9

I'm creating an AngularJS application that uses the JWT token for authentication. The token is being passed using the AngularJS interceptor as shown below.

'request': function(config)
        {
            if (store.get('jwt_token') != null)
            {
                config.headers['x-access-token'] = store.get('jwt_token');
            }
            else
            {
                config.headers['x-access-token'] = '';
            }

            return config;
        }

Whenever I'm accessing any /restricted pages, everything is working fine. The issue is when I'm going to the /restricted page by directly typing the URL in the address bar (or refreshing the page), the AngularJS gets circumvented, and hence, the Interceptors don't intercept the request, and the token is not passed.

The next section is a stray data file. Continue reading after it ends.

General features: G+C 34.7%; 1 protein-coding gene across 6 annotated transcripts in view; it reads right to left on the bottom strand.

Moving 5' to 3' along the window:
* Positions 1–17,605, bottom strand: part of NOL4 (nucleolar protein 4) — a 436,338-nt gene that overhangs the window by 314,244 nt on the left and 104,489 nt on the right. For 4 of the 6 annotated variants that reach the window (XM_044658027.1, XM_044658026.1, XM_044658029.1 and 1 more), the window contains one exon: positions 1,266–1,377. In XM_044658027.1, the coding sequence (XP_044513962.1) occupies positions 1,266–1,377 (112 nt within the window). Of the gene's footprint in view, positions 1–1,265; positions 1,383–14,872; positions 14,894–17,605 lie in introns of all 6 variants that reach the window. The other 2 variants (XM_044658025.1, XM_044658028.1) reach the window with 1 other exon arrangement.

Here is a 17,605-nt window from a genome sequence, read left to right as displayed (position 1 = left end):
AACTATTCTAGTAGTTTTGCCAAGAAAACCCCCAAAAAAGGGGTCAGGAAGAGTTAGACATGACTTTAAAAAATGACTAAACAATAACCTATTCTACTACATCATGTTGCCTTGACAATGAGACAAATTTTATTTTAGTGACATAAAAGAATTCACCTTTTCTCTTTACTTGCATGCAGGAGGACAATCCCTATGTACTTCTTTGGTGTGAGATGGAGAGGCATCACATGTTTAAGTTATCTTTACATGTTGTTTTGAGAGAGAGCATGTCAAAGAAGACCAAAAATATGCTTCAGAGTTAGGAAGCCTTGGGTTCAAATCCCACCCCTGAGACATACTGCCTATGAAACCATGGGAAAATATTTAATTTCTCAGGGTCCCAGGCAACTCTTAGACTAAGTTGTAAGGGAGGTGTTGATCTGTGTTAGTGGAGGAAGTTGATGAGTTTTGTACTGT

I've been searching for a while, I found some solutions like responding with a piece of code that loads the AngularJS then makes a redirect from there. However, I'm looking for a simpler/neater approach if possible as I might be missing something here.

I can detect if the request came from AngularJS or not by checking for the x-access-token since I'm always passing it (empty value if user is not authenticated).

Solution

Alex's answer is pointing to the exact problem, thanks Alex.